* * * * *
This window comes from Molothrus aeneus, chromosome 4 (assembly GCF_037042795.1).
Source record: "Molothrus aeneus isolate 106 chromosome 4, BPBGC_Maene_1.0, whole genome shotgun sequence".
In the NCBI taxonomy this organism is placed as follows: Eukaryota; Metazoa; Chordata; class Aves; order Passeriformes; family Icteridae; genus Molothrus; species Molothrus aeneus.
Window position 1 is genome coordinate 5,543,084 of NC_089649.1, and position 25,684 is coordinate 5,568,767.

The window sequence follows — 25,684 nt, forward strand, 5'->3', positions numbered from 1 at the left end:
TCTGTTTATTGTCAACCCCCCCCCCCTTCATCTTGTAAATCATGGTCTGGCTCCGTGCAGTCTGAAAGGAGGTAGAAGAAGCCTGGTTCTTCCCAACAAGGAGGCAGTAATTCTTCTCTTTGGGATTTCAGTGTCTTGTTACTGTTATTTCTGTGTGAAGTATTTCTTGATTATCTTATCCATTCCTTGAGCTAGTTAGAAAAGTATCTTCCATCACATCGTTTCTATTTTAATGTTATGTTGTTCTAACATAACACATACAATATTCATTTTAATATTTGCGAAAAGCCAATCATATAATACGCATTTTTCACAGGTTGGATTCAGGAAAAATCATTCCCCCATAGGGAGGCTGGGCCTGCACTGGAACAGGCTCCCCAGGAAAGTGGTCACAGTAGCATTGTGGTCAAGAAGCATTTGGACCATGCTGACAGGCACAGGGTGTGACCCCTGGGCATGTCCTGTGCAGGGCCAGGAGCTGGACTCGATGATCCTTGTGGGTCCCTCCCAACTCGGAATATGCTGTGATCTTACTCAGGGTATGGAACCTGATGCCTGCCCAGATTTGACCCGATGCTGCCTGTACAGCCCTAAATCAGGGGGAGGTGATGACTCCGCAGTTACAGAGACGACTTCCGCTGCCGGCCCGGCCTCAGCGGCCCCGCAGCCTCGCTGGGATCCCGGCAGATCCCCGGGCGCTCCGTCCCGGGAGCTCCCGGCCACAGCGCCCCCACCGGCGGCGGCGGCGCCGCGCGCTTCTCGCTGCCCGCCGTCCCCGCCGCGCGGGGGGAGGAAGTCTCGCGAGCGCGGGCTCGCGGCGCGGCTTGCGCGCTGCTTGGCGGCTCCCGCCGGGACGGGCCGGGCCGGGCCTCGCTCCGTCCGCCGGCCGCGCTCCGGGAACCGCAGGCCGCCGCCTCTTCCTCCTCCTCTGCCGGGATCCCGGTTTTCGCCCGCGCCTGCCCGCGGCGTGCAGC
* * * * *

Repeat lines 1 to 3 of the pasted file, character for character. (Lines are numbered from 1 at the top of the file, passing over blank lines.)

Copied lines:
This window comes from Molothrus aeneus, chromosome 4 (assembly GCF_037042795.1).
Source record: "Molothrus aeneus isolate 106 chromosome 4, BPBGC_Maene_1.0, whole genome shotgun sequence".
In the NCBI taxonomy this organism is placed as follows: Eukaryota; Metazoa; Chordata; class Aves; order Passeriformes; family Icteridae; genus Molothrus; species Molothrus aeneus.